12 Facts You Need to Know About Manas National Park

Manas National Park was destroyed by a two-decade war, resulting in an almost complete loss of wildlife. With the help of scientists and armed rangers the animals are slowly returning, but Manas needs all of the giants back if it has any chance of recovering its former glory.

In 2005, India’s Bodo rebellion ended after nearly two decades of strife. While the human casualties were being counted, the resulting loss of animal life in Manas National Park appeared absolute.

This was a catastrophe for science and the natural world. Manas wasn’t just any national park; it was a World Heritage Site, recognised as an important centre of biodiversity – containing many species that are either extinct elsewhere or declining rapidly.

Here’re 12 facts you need to know about Manas National Park

1. Located in the Eastern Himalayan Foothills Manas National Park is not only a UNESCO Natural World Heritage Site, but also a National Park, a Tiger Reserve (core), a Biosphere Reserve (national), an Elephant Reserve (core), and an Important Bird Area in the Indian state of Assam.

2. Manas spans on either side of the Manas river and is bordered to the east and the west by reserved forests.

3. The monsoons, and Manas-Beki river system form four principal geological habitats: Bhabar savannah, Terai tract, marshlands and riverine tracts. The dynamic ecosystem processes support broadly three types of vegetation: semi-evergreen forests, mixed moist and dry deciduous forests and alluvial grasslands.


4. The vegetation of Manas has tremendous regenerating and self-sustaining capabilities due to its high fertility and response to natural grazing by herbivorous animals.

5. The landscape of Manas is characterized by a range of forested hills, alluvial grasslands and tropical evergreen forests. The site provides critical and viable habitats for 22 of India’s most threatened species of mammals. In total, there are nearly 60 mammal species, 42 reptile species, 7 amphibians and 500 species of birds, of which 26 are globally threatened. Noteworthy among these are the elephant, tiger, greater one-horned rhino, clouded leopard, sloth bear, swamp deer and other species.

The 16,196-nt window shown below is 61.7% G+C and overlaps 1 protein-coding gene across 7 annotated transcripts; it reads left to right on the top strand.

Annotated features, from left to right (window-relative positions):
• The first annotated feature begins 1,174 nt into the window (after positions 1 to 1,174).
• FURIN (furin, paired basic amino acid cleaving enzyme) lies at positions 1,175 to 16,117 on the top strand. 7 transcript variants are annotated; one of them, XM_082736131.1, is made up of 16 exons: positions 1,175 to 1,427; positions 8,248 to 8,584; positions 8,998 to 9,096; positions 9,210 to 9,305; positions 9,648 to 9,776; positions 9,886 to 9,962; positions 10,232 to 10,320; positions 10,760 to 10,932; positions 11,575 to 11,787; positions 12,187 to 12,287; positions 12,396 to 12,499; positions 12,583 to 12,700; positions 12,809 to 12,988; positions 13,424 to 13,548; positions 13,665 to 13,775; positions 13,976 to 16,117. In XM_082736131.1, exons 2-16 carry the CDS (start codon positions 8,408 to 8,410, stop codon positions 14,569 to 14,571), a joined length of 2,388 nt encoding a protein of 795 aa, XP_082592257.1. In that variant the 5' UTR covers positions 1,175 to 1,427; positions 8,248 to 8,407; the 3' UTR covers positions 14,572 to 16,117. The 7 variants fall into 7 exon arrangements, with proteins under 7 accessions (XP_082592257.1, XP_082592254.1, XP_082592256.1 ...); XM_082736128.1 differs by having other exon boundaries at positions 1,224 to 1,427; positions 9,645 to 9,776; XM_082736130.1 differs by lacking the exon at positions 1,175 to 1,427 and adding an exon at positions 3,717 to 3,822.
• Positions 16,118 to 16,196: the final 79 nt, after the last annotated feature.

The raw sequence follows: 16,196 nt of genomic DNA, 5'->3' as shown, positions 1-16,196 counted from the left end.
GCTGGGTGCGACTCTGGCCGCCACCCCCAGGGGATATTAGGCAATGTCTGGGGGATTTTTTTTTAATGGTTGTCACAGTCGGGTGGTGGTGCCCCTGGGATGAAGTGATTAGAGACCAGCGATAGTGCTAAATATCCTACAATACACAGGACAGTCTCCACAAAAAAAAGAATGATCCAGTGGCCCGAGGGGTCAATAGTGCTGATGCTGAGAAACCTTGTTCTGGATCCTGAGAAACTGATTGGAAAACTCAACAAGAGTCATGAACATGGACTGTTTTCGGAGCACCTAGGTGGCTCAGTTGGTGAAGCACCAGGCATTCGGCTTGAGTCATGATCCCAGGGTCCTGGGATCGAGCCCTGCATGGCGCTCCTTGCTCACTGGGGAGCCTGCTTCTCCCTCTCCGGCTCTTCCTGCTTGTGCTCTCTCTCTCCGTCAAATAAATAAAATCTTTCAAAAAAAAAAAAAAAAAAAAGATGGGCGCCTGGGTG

6. The wild buffalo population here is probably the only pure strain of this species still found in India.


7. It also harbours endemic species like Assam roofed turtle, pygmy hog, hispid hare and golden langur as well as the endangered Bengal florican.

8. The range of habitats and vegetation also accounts for high plant diversity that includes 89 tree species, 49 shrubs, 37 undershrubs, 172 herbs and 36 climbers. Fifteen species of orchids, 18 species of fern and 43 species of grasses that provide vital forage to a range of ungulate species also occur here.

9. Manas was inscribed on the List of World Heritage in Danger in 1992, seven years after it had entered UNESCO’s World Heritage List. On 21 June, 2011, Manas was taken off the ‘in danger’ list as it was recognised as recovering from damages sustained during ethnic unrest.


10. The park is named after the Manas River which is named after the Manasa the serpent goddess. It flows through the west of the park where it splits into two separate rivers, the Beki and Bholkaduba. These and five small rivers drain the reserve.

11. On 1 October 1928, Manas was declared a sanctuary, prior to which it was a reserved forest known as the Manas Reserve Forest and North Kamrup Reserve forest. The sanctuary, with an area of 360 sq km, was used as hunting reserve by the royal family of Cooch Bihar and the Raja of Gauripur.

12. The Manas Tiger Reserve comprises of an area of 2837 Sq. km, of which 526.22 sq km is the core area and the remaining is buffer. The national park covers an area of 500 sq. km.

With inputs from Discovery Channel India

Hussain is a digital marketer, avid blogger, and technology enthusiast. His focus is on blogging, affiliate marketing, and tech reviews. He likes spending time editing videos and reading all about what's going on in the tech world. He was born and raised in Assam and currently lives in New Delhi.